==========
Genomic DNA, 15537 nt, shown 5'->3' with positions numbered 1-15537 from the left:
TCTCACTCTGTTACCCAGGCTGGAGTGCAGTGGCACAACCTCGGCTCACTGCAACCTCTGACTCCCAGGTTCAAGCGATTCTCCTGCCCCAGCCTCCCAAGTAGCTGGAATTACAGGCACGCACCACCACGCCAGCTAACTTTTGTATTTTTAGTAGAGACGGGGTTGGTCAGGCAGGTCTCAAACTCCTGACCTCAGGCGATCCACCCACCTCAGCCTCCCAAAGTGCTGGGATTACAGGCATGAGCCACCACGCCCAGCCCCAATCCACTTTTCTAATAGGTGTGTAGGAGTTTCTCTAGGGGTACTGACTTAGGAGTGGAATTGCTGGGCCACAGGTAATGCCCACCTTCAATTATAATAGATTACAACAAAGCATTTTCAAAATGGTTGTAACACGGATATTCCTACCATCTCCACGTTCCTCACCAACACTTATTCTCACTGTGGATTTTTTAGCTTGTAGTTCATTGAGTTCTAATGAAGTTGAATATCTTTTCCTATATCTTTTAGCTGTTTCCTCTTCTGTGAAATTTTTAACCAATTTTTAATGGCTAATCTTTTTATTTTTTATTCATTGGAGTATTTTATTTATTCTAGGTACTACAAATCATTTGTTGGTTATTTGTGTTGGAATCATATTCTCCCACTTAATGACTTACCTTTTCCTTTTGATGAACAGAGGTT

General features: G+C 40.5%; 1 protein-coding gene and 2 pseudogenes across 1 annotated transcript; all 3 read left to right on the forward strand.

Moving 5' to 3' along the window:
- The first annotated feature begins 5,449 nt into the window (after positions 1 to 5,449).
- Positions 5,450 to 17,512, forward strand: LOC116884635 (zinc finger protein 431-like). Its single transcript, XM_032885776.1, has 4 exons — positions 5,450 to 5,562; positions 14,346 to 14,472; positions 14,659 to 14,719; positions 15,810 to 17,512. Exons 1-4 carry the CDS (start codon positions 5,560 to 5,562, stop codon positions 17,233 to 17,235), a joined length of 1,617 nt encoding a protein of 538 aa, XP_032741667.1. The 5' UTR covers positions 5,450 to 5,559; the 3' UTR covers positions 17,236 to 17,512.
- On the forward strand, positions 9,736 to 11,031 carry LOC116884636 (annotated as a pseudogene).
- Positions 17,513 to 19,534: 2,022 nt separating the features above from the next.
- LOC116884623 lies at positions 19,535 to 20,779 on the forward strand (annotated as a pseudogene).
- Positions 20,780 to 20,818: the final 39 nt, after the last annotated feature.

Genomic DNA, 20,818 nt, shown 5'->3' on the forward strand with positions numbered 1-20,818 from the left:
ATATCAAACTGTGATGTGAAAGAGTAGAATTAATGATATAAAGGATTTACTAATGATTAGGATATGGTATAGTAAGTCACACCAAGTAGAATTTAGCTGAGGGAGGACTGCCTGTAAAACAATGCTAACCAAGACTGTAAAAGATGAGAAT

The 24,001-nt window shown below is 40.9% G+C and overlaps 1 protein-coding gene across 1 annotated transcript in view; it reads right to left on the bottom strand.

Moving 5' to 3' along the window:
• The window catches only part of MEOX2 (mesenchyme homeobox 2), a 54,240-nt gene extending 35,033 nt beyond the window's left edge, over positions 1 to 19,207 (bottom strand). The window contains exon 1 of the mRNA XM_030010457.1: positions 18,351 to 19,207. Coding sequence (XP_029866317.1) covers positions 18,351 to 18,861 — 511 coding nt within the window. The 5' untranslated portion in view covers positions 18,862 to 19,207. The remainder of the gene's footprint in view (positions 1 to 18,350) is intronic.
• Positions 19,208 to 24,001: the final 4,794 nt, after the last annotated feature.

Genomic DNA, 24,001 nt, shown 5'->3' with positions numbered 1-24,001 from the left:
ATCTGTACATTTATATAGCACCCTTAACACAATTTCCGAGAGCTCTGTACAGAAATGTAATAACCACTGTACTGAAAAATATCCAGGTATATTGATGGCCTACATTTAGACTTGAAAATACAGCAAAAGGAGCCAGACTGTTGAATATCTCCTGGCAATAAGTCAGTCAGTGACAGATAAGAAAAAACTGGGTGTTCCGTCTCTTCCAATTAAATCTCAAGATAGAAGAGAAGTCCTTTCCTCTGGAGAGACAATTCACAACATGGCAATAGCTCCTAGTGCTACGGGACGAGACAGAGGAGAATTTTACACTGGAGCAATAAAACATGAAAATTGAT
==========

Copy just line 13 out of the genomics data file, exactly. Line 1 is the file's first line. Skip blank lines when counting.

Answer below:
The 24,001-nt window shown below is 40.9% G+C and overlaps 1 protein-coding gene across 1 annotated transcript in view; it reads right to left on the bottom strand.